Culture Jam Assignment

Nivea Ad

For this assignment, I chose to highlight a 2017 ad by German skincare brand Nivea. In the ad you see a woman’s back and her straight-flowing hair while the title “White is Purity” appears at the bottom of the picture. The caption that followed the ad stated “keep it clean, keep it bright, don’t let anything ruin it. #Invisible.” The ad, rightfully, drew criticism for its racist connotations and general tone-deafness (“Nivea removes” 2017). Whiteness being associated with goodness or purity is not a new phenomenon. It has been used to justify white supremacy and discriminatory practices against people of colour both in the past and present (Berthold 2010).

I chose to analyze this ad because despite it being a seemingly innocuous statement, the history of trauma and violence that people of colour have been subjected to in the name of whiteness makes this ad especially unacceptable as many countries try to grapple with the legacy of white supremacy, especially here in North America. Also, the association of cleanliness with whiteness further entrenches the idea that people of colour are “dirty” and that only with increasing ones proximity whiteness (i.e lightning their skin) can purity be achieved (Berthold 2010).

Furthermore, this ad can speak to how racialized women tend not to fit common standards of beauty due to their natural features. Though one is unable to see the woman’s face in the advert, her long-flowing straight hair speaks to an idealization of straight, wavy, and long hair. As Craig (2006) notes, “dominant beauty standards that idealized fair skin, small noses and lips, and long flowing hair defined black women’s dark skin colour, facial features, and tightly curled, short hair as ugly” (pg.163). The caption “White is Purity” only further states the obvious, that people of colour, especially women of colour, must aspire to whiteness in order to be seen as pure, clean, and competent.


Jammed Version of Nivea Ad

My jammed version of this ad simply puts the infamous Ku Klux Klan hood on top of the woman’s head. The Ku Klux Klan is one of the most famous and violent white supremacist organizations and their coveted hood is known throughout the world as a symbol of hate that is distinctly associated with their organization. In doing this, I seek to show the sheer absurdity of the advert by displaying how its message aligns with that of a white supremacist organization, which believes in the superiority of white people and protecting of whiteness.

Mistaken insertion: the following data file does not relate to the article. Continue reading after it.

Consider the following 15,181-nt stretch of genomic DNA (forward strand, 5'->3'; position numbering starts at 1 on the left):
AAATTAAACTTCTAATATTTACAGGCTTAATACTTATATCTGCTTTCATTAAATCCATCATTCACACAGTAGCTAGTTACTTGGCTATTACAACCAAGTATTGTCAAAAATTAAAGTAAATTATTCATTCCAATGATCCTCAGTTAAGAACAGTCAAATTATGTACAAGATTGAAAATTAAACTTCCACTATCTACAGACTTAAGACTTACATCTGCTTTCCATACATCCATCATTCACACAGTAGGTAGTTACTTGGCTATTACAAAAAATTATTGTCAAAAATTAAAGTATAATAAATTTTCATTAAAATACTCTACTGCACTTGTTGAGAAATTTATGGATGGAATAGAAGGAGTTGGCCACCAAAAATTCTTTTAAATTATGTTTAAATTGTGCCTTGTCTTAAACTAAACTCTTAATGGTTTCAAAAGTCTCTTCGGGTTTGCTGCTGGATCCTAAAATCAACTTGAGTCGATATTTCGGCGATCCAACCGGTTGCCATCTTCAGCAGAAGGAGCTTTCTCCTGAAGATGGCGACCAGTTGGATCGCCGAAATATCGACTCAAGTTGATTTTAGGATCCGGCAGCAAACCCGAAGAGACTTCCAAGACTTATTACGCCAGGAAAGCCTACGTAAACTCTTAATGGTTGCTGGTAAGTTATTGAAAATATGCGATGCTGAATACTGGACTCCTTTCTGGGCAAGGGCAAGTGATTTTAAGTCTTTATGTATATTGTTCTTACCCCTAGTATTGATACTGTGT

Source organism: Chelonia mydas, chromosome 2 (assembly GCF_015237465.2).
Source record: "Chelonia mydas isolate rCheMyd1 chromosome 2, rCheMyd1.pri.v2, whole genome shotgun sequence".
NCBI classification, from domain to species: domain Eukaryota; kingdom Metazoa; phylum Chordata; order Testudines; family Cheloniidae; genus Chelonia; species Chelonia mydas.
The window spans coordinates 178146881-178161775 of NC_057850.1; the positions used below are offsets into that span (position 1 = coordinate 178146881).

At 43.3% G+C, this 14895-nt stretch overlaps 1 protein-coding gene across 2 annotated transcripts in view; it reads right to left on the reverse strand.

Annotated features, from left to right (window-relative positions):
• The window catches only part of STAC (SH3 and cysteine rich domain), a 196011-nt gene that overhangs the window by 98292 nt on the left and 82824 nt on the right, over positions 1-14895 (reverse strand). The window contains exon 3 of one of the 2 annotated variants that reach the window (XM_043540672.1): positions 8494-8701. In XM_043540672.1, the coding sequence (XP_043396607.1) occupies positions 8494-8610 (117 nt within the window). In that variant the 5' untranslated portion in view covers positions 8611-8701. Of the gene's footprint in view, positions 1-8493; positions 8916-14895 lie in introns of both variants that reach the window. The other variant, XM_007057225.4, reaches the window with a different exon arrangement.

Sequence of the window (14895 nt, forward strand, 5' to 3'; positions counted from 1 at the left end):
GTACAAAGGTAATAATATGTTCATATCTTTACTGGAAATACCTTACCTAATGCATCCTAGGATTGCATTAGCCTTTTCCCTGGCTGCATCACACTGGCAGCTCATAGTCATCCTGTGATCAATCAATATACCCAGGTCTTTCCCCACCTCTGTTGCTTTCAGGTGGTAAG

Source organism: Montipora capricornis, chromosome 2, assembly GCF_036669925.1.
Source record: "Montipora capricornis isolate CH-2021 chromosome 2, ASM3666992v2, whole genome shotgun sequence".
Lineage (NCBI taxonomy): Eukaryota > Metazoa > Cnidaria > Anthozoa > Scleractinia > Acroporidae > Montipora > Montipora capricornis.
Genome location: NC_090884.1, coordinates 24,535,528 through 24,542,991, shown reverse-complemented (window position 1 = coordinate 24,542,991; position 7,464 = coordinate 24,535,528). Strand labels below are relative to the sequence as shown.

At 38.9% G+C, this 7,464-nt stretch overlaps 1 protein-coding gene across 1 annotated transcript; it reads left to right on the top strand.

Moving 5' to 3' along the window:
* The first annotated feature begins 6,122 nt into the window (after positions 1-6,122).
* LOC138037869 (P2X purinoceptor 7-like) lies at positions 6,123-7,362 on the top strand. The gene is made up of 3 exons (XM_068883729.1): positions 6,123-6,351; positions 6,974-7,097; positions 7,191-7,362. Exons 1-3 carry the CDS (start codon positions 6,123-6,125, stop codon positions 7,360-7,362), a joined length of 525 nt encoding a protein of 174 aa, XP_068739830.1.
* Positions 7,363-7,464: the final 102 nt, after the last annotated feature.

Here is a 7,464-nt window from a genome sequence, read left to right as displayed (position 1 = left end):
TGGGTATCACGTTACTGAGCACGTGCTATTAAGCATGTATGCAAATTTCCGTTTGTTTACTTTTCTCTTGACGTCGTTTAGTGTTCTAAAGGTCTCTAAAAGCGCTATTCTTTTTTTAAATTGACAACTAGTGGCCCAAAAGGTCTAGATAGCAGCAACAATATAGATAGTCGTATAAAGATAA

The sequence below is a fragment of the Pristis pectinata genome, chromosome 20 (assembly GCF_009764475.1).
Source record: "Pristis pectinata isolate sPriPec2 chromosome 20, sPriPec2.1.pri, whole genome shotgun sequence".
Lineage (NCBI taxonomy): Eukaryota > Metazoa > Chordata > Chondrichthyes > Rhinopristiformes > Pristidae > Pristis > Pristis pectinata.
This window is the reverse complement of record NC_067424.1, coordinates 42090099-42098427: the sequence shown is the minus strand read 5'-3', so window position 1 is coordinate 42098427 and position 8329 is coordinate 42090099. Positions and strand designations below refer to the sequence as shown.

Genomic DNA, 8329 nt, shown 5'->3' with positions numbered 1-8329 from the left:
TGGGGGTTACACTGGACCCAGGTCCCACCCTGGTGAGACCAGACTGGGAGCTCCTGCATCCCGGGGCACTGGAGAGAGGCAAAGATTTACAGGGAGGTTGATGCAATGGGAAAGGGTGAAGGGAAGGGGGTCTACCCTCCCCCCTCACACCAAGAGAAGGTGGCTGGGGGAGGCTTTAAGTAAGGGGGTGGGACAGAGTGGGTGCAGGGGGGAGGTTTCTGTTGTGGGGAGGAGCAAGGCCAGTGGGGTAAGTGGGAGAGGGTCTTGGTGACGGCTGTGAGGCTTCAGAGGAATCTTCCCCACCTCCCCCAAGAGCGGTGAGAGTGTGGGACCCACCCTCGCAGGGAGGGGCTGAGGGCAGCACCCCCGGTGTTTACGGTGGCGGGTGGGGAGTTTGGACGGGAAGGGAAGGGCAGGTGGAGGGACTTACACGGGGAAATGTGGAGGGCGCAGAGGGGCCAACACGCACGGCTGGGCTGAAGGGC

By using satire to emphasize the racist connotations the advert brings about, this version shows that through deconstruction, one is able to better understand why statements like “white is purity” should always be met with scorn and ridicule. Thankfully, most people are becoming more adept at recognizing the implicit messages in racist adverts like this one, however, I hope that through my jammed version those who may not understand why this advert is offensive are able to recognize the idea that whiteness being associated with purity is a remnant of a legacy of white supremacy.

Lastly, I hope my jammed version shows how white supremacy especially harms women of colour who must face the double task of trying to fit a certain beauty standard informed by exclusively white male perspectives. Craig (2006) points out that much of recent scholarship on beauty standards has stated that beauty standards seek to further entrench both gender and racial inequality. Only through inquisitive critical analysis of all the media we as consumers are being fed will we stop the perpetuation of ideas that ultimately harm people of colour. In doing so, it is the hope that future generations will consume content that is non-racist and self-affirming.



Berthold, D. (2010). Tidy Whiteness: A Genealogy of Race, Purity, and Hygiene. Ethics and the Environment,15(1), 1.

Craig, M. L. (2006). Race, beauty, and the tangled knot of a guilty pleasure. Feminist Theory,7(2), 159-177.

Nivea removes ‘white is purity’ deodorant advert branded ‘racist’. (2017, April 04). Retrieved from